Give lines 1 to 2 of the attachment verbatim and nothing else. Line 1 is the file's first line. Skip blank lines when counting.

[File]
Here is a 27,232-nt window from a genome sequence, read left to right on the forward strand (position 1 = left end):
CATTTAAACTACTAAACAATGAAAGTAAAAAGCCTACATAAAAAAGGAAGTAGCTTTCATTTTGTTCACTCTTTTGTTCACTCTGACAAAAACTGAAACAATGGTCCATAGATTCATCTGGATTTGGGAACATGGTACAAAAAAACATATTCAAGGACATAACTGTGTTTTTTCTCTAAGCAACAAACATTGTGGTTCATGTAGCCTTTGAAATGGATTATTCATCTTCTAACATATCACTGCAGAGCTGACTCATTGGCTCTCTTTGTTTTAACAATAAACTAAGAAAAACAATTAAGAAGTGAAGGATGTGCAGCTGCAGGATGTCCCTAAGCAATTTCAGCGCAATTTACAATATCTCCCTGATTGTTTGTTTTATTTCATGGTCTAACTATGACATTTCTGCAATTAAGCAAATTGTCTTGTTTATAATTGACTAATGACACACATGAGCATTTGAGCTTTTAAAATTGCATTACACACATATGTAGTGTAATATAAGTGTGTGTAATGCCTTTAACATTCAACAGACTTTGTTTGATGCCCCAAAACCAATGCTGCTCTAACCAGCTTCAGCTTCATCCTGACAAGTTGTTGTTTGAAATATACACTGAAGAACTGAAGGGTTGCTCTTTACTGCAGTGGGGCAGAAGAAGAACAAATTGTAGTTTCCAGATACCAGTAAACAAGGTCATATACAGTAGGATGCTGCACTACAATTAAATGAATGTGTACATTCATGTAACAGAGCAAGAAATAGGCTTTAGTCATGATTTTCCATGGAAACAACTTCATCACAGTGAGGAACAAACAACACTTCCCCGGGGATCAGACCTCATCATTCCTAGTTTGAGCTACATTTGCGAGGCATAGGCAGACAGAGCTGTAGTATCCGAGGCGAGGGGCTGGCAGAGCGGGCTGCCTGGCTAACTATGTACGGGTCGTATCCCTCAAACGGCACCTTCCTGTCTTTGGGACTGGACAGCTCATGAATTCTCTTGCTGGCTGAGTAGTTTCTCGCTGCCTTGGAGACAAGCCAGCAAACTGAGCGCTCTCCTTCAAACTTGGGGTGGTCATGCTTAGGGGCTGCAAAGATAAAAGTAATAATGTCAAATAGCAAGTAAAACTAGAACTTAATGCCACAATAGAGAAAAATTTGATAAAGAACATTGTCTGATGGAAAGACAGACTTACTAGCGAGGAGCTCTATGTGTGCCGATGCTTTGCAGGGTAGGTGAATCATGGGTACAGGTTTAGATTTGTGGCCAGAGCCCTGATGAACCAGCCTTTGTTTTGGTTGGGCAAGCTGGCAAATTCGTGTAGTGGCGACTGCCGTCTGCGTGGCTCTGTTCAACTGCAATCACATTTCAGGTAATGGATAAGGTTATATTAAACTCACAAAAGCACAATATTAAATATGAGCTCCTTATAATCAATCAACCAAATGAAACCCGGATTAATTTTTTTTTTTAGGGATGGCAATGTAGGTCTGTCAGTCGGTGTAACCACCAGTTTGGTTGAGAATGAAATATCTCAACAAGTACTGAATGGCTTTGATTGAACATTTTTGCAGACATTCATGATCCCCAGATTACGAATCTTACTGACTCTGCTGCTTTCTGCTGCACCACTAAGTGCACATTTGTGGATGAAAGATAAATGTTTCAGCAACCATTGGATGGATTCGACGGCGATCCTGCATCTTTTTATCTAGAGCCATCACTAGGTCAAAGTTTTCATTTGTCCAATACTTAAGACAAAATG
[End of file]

Here is a 27,232-nt window from a genome sequence, read left to right on the forward strand (position 1 = left end):
CATTTAAACTACTAAACAATGAAAGTAAAAAGCCTACATAAAAAAGGAAGTAGCTTTCATTTTGTTCACTCTTTTGTTCACTCTGACAAAAACTGAAACAATGGTCCATAGATTCATCTGGATTTGGGAACATGGTACAAAAAAACATATTCAAGGACATAACTGTGTTTTTTCTCTAAGCAACAAACATTGTGGTTCATGTAGCCTTTGAAATGGATTATTCATCTTCTAACATATCACTGCAGAGCTGACTCATTGGCTCTCTTTGTTTTAACAATAAACTAAGAAAAACAATTAAGAAGTGAAGGATGTGCAGCTGCAGGATGTCCCTAAGCAATTTCAGCGCAATTTACAATATCTCCCTGATTGTTTGTTTTATTTCATGGTCTAACTATGACATTTCTGCAATTAAGCAAATTGTCTTGTTTATAATTGACTAATGACACACATGAGCATTTGAGCTTTTAAAATTGCATTACACACATATGTAGTGTAATATAAGTGTGTGTAATGCCTTTAACATTCAACAGACTTTGTTTGATGCCCCAAAACCAATGCTGCTCTAACCAGCTTCAGCTTCATCCTGACAAGTTGTTGTTTGAAATATACACTGAAGAACTGAAGGGTTGCTCTTTACTGCAGTGGGGCAGAAGAAGAACAAATTGTAGTTTCCAGATACCAGTAAACAAGGTCATATACAGTAGGATGCTGCACTACAATTAAATGAATGTGTACATTCATGTAACAGAGCAAGAAATAGGCTTTAGTCATGATTTTCCATGGAAACAACTTCATCACAGTGAGGAACAAACAACACTTCCCCGGGGATCAGACCTCATCATTCCTAGTTTGAGCTACATTTGCGAGGCATAGGCAGACAGAGCTGTAGTATCCGAGGCGAGGGGCTGGCAGAGCGGGCTGCCTGGCTAACTATGTACGGGTCGTATCCCTCAAACGGCACCTTCCTGTCTTTGGGACTGGACAGCTCATGAATTCTCTTGCTGGCTGAGTAGTTTCTCGCTGCCTTGGAGACAAGCCAGCAAACTGAGCGCTCTCCTTCAAACTTGGGGTGGTCATGCTTAGGGGCTGCAAAGATAAAAGTAATAATGTCAAATAGCAAGTAAAACTAGAACTTAATGCCACAATAGAGAAAAATTTGATAAAGAACATTGTCTGATGGAAAGACAGACTTACTAGCGAGGAGCTCTATGTGTGCCGATGCTTTGCAGGGTAGGTGAATCATGGGTACAGGTTTAGATTTGTGGCCAGAGCCCTGATGAACCAGCCTTTGTTTTGGTTGGGCAAGCTGGCAAATTCGTGTAGTGGCGACTGCCGTCTGCGTGGCTCTGTTCAACTGCAATCACATTTCAGGTAATGGATAAGGTTATATTAAACTCACAAAAGCACAATATTAAATATGAGCTCCTTATAATCAATCAACCAAATGAAACCCGGATTAATTTTTTTTTTTAGGGATGGCAATGTAGGTCTGTCAGTCGGTGTAACCACCAGTTTGGTTGAGAATGAAATATCTCAACAAGTACTGAATGGCTTTGATTGAACATTTTTGCAGACATTCATGATCCCCAGATTACGAATCTTACTGACTCTGCTGCTTTCTGCTGCACCACTAAGTGCACATTTGTGGATGAAAGATAAATGTTTCAGCAACCATTGGATGGATTCGACGGCGATCCTGCATCTTTTTATCTAGAGCCATCACTAGGTCAAAGTTTTCATTTGTCCAATACTTAAGACAAAATG